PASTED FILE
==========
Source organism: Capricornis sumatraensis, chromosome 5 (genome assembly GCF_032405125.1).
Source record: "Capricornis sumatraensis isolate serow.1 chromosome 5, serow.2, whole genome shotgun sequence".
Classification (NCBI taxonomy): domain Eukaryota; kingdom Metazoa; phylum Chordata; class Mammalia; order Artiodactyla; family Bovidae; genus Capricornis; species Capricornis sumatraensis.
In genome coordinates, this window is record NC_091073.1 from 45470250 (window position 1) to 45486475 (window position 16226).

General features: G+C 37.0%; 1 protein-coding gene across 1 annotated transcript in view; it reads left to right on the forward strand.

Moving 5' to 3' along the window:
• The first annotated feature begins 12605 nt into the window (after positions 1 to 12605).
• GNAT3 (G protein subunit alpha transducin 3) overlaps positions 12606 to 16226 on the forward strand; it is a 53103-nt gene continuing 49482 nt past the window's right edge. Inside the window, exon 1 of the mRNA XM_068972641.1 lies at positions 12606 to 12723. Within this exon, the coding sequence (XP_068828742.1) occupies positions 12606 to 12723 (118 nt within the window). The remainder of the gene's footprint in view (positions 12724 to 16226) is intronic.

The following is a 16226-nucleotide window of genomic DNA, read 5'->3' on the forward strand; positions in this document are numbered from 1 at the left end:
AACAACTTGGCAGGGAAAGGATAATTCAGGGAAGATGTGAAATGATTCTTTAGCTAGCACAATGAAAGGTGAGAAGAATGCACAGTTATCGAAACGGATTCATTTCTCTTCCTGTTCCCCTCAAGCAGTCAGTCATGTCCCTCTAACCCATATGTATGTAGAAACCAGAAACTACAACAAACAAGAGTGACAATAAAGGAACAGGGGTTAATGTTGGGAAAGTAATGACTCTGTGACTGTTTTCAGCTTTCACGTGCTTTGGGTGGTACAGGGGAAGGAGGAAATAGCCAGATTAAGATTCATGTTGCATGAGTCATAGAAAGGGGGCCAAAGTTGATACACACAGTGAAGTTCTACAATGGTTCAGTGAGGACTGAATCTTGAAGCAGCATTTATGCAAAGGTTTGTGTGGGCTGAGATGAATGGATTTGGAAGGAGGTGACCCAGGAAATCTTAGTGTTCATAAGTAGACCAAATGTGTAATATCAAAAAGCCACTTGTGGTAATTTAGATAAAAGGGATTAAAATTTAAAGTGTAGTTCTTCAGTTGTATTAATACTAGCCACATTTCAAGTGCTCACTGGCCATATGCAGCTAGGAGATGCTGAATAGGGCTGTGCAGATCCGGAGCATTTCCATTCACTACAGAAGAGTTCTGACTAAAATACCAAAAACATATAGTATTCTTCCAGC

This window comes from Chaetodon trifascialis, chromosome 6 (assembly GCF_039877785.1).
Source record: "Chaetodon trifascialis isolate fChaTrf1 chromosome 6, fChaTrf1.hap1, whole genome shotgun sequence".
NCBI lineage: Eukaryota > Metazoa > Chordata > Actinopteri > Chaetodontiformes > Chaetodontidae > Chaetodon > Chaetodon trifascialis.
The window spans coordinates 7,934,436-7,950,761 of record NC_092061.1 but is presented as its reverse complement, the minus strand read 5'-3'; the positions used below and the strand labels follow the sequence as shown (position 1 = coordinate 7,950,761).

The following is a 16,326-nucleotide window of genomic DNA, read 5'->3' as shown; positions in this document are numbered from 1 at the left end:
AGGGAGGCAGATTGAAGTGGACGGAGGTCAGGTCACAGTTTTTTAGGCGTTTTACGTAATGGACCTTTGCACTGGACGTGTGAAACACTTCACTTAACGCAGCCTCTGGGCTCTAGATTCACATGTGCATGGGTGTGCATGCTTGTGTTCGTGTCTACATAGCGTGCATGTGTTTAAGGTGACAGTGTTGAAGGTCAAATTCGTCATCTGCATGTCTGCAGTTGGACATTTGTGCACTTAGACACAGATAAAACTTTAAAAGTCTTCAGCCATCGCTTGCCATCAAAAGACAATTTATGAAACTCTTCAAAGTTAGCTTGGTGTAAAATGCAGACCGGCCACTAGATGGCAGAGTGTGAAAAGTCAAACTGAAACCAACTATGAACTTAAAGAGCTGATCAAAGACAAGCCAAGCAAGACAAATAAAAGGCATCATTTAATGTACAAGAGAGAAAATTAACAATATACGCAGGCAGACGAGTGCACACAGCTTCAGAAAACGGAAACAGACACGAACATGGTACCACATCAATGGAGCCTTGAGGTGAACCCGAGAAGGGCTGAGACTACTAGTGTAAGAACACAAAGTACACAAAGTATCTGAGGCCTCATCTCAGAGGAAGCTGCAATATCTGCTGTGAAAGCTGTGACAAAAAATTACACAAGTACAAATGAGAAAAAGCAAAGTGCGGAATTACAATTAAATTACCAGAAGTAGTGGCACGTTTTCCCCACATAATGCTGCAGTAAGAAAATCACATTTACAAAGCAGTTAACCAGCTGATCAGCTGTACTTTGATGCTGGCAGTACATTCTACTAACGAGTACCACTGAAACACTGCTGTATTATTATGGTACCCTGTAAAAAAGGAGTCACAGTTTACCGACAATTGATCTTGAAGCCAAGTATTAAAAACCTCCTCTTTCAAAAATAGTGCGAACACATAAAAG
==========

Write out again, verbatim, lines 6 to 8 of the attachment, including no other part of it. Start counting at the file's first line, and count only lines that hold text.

Moving 5' to 3' along the window:
• The first annotated feature begins 12605 nt into the window (after positions 1 to 12605).
• GNAT3 (G protein subunit alpha transducin 3) overlaps positions 12606 to 16226 on the forward strand; it is a 53103-nt gene continuing 49482 nt past the window's right edge. Inside the window, exon 1 of the mRNA XM_068972641.1 lies at positions 12606 to 12723. Within this exon, the coding sequence (XP_068828742.1) occupies positions 12606 to 12723 (118 nt within the window). The remainder of the gene's footprint in view (positions 12724 to 16226) is intronic.